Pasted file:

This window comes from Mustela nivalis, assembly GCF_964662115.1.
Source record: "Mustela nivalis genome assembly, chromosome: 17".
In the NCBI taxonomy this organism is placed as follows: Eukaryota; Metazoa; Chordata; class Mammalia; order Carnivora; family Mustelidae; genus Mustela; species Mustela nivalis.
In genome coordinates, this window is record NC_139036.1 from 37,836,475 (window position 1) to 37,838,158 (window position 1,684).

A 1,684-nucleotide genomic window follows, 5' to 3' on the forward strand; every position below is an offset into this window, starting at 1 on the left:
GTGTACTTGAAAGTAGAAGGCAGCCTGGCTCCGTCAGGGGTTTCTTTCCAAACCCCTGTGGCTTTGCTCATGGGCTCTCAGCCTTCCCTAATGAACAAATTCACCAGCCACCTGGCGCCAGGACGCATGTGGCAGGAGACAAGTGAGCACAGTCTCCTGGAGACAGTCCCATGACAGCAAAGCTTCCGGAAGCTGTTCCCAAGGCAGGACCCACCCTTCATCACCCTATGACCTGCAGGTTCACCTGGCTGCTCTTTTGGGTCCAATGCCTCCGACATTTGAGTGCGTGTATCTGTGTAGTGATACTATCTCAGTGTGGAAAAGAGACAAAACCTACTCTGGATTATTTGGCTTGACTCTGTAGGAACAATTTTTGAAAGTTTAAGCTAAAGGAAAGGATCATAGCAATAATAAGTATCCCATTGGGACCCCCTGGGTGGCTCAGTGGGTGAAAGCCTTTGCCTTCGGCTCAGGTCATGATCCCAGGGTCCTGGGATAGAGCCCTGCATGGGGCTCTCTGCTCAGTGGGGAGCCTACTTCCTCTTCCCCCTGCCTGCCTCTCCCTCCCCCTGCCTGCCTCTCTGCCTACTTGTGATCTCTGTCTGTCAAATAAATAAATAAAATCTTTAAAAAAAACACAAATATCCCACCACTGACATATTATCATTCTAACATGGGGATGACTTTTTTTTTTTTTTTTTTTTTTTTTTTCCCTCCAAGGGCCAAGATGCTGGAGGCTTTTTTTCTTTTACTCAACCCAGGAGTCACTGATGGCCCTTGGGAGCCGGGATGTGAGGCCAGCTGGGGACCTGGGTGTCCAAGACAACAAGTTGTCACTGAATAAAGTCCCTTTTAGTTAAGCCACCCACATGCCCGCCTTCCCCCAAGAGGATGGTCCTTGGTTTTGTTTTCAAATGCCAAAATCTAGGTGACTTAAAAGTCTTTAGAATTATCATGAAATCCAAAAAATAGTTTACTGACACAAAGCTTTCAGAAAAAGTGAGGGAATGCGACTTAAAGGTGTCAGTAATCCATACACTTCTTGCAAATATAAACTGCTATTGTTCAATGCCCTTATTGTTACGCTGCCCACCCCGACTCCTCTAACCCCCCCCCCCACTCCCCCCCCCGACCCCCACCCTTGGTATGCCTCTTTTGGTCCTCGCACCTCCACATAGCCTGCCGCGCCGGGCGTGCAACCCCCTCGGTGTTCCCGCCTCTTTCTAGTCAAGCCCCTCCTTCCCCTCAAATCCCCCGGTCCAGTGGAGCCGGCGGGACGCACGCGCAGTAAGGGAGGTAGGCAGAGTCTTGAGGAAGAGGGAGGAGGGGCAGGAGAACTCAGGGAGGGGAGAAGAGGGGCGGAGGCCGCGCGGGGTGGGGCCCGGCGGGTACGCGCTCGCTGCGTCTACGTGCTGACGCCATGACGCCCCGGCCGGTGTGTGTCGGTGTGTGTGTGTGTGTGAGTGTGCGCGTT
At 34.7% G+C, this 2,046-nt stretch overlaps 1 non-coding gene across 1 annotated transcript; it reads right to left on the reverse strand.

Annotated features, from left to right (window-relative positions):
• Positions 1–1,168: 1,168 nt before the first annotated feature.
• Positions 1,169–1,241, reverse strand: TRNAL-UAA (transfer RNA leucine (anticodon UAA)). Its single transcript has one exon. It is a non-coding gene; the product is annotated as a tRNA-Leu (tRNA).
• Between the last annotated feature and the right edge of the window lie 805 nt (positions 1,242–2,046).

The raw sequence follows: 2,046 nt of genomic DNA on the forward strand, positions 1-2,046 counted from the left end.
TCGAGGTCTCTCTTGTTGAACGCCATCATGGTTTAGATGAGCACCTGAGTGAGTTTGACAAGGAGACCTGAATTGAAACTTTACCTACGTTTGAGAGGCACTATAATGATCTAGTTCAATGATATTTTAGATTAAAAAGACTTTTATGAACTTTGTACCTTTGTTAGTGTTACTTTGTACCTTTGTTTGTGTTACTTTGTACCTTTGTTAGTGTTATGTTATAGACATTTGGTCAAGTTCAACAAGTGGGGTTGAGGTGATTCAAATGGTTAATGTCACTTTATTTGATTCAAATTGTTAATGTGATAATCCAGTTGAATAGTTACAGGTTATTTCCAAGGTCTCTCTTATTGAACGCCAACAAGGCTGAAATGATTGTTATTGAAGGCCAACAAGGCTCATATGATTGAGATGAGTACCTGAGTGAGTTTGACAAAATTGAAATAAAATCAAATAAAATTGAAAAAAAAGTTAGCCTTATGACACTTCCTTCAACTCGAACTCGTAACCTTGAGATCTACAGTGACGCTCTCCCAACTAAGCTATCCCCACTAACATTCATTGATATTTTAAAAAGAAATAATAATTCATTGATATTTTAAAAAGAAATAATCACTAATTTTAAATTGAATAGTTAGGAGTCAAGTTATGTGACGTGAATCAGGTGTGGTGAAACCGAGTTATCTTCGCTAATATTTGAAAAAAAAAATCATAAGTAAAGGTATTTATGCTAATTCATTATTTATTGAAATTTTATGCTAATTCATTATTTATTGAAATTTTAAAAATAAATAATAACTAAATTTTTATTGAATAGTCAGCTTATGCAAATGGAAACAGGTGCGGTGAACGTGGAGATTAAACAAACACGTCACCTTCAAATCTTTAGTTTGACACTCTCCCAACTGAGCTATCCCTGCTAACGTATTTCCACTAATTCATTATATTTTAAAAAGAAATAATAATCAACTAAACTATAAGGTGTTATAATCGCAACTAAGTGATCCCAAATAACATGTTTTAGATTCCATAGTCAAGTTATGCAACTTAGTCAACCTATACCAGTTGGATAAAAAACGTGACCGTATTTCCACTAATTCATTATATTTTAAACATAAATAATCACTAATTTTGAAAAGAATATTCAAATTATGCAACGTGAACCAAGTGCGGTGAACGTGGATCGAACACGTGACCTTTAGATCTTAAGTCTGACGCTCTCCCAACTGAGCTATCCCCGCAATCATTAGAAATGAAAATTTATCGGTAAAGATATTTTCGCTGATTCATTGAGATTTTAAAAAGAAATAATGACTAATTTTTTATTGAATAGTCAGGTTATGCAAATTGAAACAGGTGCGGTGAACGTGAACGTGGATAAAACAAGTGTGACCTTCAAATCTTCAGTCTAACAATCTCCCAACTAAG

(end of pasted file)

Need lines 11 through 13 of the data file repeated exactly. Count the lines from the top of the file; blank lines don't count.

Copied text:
• Between the last annotated feature and the right edge of the window lie 805 nt (positions 1,242–2,046).

The raw sequence follows: 2,046 nt of genomic DNA on the forward strand, positions 1-2,046 counted from the left end.
TCGAGGTCTCTCTTGTTGAACGCCATCATGGTTTAGATGAGCACCTGAGTGAGTTTGACAAGGAGACCTGAATTGAAACTTTACCTACGTTTGAGAGGCACTATAATGATCTAGTTCAATGATATTTTAGATTAAAAAGACTTTTATGAACTTTGTACCTTTGTTAGTGTTACTTTGTACCTTTGTTTGTGTTACTTTGTACCTTTGTTAGTGTTATGTTATAGACATTTGGTCAAGTTCAACAAGTGGGGTTGAGGTGATTCAAATGGTTAATGTCACTTTATTTGATTCAAATTGTTAATGTGATAATCCAGTTGAATAGTTACAGGTTATTTCCAAGGTCTCTCTTATTGAACGCCAACAAGGCTGAAATGATTGTTATTGAAGGCCAACAAGGCTCATATGATTGAGATGAGTACCTGAGTGAGTTTGACAAAATTGAAATAAAATCAAATAAAATTGAAAAAAAAGTTAGCCTTATGACACTTCCTTCAACTCGAACTCGTAACCTTGAGATCTACAGTGACGCTCTCCCAACTAAGCTATCCCCACTAACATTCATTGATATTTTAAAAAGAAATAATAATTCATTGATATTTTAAAAAGAAATAATCACTAATTTTAAATTGAATAGTTAGGAGTCAAGTTATGTGACGTGAATCAGGTGTGGTGAAACCGAGTTATCTTCGCTAATATTTGAAAAAAAAAATCATAAGTAAAGGTATTTATGCTAATTCATTATTTATTGAAATTTTATGCTAATTCATTATTTATTGAAATTTTAAAAATAAATAATAACTAAATTTTTATTGAATAGTCAGCTTATGCAAATGGAAACAGGTGCGGTGAACGTGGAGATTAAACAAACACGTCACCTTCAAATCTTTAGTTTGACACTCTCCCAACTGAGCTATCCCTGCTAACGTATTTCCACTAATTCATTATATTTTAAAAAGAAATAATAATCAACTAAACTATAAGGTGTTATAATCGCAACTAAGTGATCCCAAATAACATGTTTTAGATTCCATAGTCAAGTTATGCAACTTAGTCAACCTATACCAGTTGGATAAAAAACGTGACCGTATTTCCACTAATTCATTATATTTTAAACATAAATAATCACTAATTTTGAAAAGAATATTCAAATTATGCAACGTGAACCAAGTGCGGTGAACGTGGATCGAACACGTGACCTTTAGATCTTAAGTCTGACGCTCTCCCAACTGAGCTATCCCCGCAATCATTAGAAATGAAAATTTATCGGTAAAGATATTTTCGCTGATTCATTGAGATTTTAAAAAGAAATAATGACTAATTTTTTATTGAATAGTCAGGTTATGCAAATTGAAACAGGTGCGGTGAACGTGAACGTGGATAAAACAAGTGTGACCTTCAAATCTTCAGTCTAACAATCTCCCAACTAAG